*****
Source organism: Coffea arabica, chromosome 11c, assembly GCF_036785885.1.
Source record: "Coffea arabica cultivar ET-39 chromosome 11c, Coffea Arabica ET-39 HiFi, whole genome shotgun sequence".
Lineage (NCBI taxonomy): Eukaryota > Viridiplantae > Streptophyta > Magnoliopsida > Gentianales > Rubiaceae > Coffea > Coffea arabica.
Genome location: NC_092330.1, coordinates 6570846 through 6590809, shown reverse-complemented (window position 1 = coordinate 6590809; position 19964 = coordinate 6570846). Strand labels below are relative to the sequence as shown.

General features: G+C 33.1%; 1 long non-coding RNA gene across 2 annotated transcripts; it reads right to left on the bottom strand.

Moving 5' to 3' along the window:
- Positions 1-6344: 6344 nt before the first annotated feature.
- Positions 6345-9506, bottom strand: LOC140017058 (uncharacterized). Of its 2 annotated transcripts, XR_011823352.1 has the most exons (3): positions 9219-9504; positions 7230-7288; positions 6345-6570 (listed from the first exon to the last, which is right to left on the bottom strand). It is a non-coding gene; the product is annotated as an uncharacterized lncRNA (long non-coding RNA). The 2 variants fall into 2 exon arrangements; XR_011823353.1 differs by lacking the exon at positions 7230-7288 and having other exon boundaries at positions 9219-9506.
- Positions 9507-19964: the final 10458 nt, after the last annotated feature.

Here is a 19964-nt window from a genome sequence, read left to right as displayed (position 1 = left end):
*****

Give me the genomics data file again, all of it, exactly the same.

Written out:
Source organism: Coffea arabica, chromosome 11c, assembly GCF_036785885.1.
Source record: "Coffea arabica cultivar ET-39 chromosome 11c, Coffea Arabica ET-39 HiFi, whole genome shotgun sequence".
Lineage (NCBI taxonomy): Eukaryota > Viridiplantae > Streptophyta > Magnoliopsida > Gentianales > Rubiaceae > Coffea > Coffea arabica.
Genome location: NC_092330.1, coordinates 6570846 through 6590809, shown reverse-complemented (window position 1 = coordinate 6590809; position 19964 = coordinate 6570846). Strand labels below are relative to the sequence as shown.

General features: G+C 33.1%; 1 long non-coding RNA gene across 2 annotated transcripts; it reads right to left on the bottom strand.

Moving 5' to 3' along the window:
- Positions 1-6344: 6344 nt before the first annotated feature.
- Positions 6345-9506, bottom strand: LOC140017058 (uncharacterized). Of its 2 annotated transcripts, XR_011823352.1 has the most exons (3): positions 9219-9504; positions 7230-7288; positions 6345-6570 (listed from the first exon to the last, which is right to left on the bottom strand). It is a non-coding gene; the product is annotated as an uncharacterized lncRNA (long non-coding RNA). The 2 variants fall into 2 exon arrangements; XR_011823353.1 differs by lacking the exon at positions 7230-7288 and having other exon boundaries at positions 9219-9506.
- Positions 9507-19964: the final 10458 nt, after the last annotated feature.

Here is a 19964-nt window from a genome sequence, read left to right as displayed (position 1 = left end):